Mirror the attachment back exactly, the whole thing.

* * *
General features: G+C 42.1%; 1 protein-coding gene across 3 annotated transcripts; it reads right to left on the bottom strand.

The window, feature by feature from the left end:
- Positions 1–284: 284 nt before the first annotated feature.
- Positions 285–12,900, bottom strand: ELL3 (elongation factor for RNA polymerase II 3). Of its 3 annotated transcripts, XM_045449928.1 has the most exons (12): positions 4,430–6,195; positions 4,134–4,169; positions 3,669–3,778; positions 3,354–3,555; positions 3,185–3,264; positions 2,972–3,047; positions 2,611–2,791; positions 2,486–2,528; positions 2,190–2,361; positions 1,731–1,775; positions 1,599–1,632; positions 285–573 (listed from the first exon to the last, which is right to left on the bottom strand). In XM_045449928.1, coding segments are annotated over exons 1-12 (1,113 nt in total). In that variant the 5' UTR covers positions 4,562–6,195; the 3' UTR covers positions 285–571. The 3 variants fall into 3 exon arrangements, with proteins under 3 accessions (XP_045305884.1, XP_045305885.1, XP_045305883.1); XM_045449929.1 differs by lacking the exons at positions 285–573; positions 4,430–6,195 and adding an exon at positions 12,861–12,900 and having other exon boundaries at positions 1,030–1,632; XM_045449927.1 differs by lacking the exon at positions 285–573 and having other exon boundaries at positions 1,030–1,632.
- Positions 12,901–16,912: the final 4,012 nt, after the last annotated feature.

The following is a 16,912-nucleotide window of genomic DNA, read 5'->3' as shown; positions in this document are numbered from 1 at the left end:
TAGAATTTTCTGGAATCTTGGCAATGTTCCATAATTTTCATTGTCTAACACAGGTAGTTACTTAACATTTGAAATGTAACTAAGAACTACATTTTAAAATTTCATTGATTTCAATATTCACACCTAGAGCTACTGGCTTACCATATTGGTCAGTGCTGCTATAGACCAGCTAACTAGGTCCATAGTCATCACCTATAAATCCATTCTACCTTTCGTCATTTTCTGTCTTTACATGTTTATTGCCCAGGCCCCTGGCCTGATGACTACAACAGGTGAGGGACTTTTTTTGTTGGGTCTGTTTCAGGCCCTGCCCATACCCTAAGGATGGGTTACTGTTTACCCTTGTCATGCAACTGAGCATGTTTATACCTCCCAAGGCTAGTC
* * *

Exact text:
General features: G+C 42.1%; 1 protein-coding gene across 3 annotated transcripts; it reads right to left on the bottom strand.

The window, feature by feature from the left end:
- Positions 1–284: 284 nt before the first annotated feature.
- Positions 285–12,900, bottom strand: ELL3 (elongation factor for RNA polymerase II 3). Of its 3 annotated transcripts, XM_045449928.1 has the most exons (12): positions 4,430–6,195; positions 4,134–4,169; positions 3,669–3,778; positions 3,354–3,555; positions 3,185–3,264; positions 2,972–3,047; positions 2,611–2,791; positions 2,486–2,528; positions 2,190–2,361; positions 1,731–1,775; positions 1,599–1,632; positions 285–573 (listed from the first exon to the last, which is right to left on the bottom strand). In XM_045449928.1, coding segments are annotated over exons 1-12 (1,113 nt in total). In that variant the 5' UTR covers positions 4,562–6,195; the 3' UTR covers positions 285–571. The 3 variants fall into 3 exon arrangements, with proteins under 3 accessions (XP_045305884.1, XP_045305885.1, XP_045305883.1); XM_045449929.1 differs by lacking the exons at positions 285–573; positions 4,430–6,195 and adding an exon at positions 12,861–12,900 and having other exon boundaries at positions 1,030–1,632; XM_045449927.1 differs by lacking the exon at positions 285–573 and having other exon boundaries at positions 1,030–1,632.
- Positions 12,901–16,912: the final 4,012 nt, after the last annotated feature.

The following is a 16,912-nucleotide window of genomic DNA, read 5'->3' as shown; positions in this document are numbered from 1 at the left end:
TAGAATTTTCTGGAATCTTGGCAATGTTCCATAATTTTCATTGTCTAACACAGGTAGTTACTTAACATTTGAAATGTAACTAAGAACTACATTTTAAAATTTCATTGATTTCAATATTCACACCTAGAGCTACTGGCTTACCATATTGGTCAGTGCTGCTATAGACCAGCTAACTAGGTCCATAGTCATCACCTATAAATCCATTCTACCTTTCGTCATTTTCTGTCTTTACATGTTTATTGCCCAGGCCCCTGGCCTGATGACTACAACAGGTGAGGGACTTTTTTTGTTGGGTCTGTTTCAGGCCCTGCCCATACCCTAAGGATGGGTTACTGTTTACCCTTGTCATGCAACTGAGCATGTTTATACCTCCCAAGGCTAGTC